They say a picture is worth a thousand words.
Recently a client request came through my office for an illustrator that does real time drawings of meetings. The idea behind the concept is that written notes are more apt to be biased and meaning distorted than if an artist sketches the conversation.
This was a particularly interesting concept to me, as I like to think of myself as a “words” person.
- I like lists.
- And neatly spaced grids.
- And bullets.
- And paragraphs upon paragraphs of 12th-grade-reading-level prose with phenomenal topic sentences.
- Uncharacteristically, I am also starting to appreciate a well-organized flow-chart.
But words CAN be extremely limiting. Limited by personal vocabulary, by listening comprehension, by connotation and by the language itself.
The best example I can think of is how you explain the middle-ground between liking and loving someone. There isn’t a word in English, at least one that I can think of, that adequately explains the feeling of liking someone more than a casual acquaintance without the full-on connotation of love. Thus, the term “LIKE like.”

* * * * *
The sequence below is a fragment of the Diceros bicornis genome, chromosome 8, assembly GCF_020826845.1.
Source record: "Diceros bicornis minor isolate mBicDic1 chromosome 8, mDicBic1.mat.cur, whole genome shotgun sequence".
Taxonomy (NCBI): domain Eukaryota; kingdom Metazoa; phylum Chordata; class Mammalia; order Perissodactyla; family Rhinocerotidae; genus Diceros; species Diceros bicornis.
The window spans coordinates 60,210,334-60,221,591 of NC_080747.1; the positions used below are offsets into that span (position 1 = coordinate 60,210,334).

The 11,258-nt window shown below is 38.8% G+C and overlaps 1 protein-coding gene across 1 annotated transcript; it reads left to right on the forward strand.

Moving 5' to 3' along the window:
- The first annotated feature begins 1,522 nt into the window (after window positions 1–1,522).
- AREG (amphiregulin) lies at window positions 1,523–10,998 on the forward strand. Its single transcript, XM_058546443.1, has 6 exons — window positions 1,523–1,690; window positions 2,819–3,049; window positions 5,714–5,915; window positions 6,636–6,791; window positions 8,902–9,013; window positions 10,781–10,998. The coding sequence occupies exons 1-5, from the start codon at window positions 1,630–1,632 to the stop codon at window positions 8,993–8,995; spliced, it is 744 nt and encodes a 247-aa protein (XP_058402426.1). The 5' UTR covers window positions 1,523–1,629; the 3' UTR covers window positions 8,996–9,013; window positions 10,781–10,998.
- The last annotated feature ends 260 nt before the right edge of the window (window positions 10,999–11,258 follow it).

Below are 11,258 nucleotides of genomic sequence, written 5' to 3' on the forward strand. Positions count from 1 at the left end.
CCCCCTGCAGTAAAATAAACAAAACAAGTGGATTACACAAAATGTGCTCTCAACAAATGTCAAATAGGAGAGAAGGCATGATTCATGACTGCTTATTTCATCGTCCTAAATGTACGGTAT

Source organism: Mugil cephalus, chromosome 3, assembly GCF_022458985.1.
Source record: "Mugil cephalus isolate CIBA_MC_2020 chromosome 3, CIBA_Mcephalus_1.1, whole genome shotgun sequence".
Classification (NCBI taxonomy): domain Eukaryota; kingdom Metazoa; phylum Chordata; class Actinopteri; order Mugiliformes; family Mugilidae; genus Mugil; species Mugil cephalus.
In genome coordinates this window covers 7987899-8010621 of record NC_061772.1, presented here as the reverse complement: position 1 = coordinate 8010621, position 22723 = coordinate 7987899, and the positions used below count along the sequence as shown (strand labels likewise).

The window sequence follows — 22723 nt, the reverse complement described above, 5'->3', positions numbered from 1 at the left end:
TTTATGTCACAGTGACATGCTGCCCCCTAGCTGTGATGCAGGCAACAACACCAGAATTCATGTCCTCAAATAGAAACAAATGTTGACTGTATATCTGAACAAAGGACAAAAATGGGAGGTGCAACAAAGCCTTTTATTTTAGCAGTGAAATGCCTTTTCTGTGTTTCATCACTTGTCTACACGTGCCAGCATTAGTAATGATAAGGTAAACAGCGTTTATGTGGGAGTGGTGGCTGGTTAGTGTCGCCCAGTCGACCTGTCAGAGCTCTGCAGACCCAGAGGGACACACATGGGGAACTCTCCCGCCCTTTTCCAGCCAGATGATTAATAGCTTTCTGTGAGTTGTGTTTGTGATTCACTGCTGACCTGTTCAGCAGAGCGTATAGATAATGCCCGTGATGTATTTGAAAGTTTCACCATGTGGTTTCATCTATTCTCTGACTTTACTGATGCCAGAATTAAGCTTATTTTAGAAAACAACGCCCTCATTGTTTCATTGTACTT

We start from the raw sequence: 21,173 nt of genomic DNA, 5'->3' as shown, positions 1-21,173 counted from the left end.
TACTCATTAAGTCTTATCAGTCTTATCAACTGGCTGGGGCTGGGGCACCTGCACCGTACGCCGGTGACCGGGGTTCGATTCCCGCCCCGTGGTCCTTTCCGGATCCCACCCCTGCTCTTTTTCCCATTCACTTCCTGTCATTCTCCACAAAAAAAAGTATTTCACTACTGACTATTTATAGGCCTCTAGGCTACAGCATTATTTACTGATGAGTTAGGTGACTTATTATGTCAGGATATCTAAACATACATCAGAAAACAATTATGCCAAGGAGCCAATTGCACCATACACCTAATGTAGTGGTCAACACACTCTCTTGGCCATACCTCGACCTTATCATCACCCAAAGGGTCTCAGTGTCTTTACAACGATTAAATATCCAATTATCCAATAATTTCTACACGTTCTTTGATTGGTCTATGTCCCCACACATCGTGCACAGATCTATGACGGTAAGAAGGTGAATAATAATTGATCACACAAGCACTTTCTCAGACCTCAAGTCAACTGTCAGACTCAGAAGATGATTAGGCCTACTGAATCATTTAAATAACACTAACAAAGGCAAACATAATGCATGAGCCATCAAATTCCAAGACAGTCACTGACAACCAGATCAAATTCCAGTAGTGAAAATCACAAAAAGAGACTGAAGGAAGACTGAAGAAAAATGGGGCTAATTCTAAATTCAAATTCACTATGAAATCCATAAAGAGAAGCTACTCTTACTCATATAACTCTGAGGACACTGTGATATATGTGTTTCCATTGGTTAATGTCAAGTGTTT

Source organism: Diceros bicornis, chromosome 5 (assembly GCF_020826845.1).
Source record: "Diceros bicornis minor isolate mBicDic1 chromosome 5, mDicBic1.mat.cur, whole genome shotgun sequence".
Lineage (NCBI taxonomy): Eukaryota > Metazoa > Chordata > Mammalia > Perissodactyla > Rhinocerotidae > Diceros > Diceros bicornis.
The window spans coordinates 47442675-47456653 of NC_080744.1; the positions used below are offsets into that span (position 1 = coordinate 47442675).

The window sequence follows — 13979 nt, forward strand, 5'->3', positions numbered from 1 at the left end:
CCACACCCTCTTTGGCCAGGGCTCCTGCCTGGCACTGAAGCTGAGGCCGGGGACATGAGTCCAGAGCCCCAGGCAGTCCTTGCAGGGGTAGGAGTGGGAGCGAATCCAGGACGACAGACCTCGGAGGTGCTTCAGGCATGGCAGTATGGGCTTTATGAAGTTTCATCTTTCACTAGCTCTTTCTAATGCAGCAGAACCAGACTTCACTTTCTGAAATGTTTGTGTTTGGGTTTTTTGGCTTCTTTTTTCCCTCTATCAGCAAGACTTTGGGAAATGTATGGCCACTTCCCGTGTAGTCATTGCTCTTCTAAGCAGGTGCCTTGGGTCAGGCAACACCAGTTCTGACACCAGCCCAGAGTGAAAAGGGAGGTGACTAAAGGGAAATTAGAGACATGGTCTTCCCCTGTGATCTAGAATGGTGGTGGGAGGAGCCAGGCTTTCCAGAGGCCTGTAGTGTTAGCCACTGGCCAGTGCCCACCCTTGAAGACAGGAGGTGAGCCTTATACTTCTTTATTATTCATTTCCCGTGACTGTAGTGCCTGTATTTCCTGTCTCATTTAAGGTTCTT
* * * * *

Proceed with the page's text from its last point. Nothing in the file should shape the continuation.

Person 1: “I like Chris.”
Person 2: “Do you like Chris, or do you LIKE like Chris?”
Okay, I admit that is probably a horrible example…
Which is a great example of how words can be limiting! (You fell right into that one, didn’t you?)
Anyways, the whole reason that I wrote this post was to share a link with you. But I won’t share the link until I explain who posted it first. My college friend Wendy (you might remember her from the Books for Cameroon project this past fall) amazes me with her ability to learn new languages and successfully interact in many cultures that are very different from each other.
Wendy was born in Taiwan, moved to Missouri in elementary school, studied and interned abroad in London and Paris, and, most recently, spent 2 years in Cameroon, West Africa, serving as a Peace Corps volunteer. She speaks more languages than anyone else I have ever met. She learns new ones for fun. One day, Wendy will probably rule the world, and be able to talk to everyone about it in their native languages.
She shared a link via her Twitter account from the Wall Street Journal on how language influences culture. The article goes beyond the cliche “how-many-words-for-snow-do-eskimos-have” and provides some very interesting facts on the effects of language and perception of reality on criminal justice, politics and economics – see the bit about Justin Timberlake, Janet Jackson and the wardrobe malfunction for proof.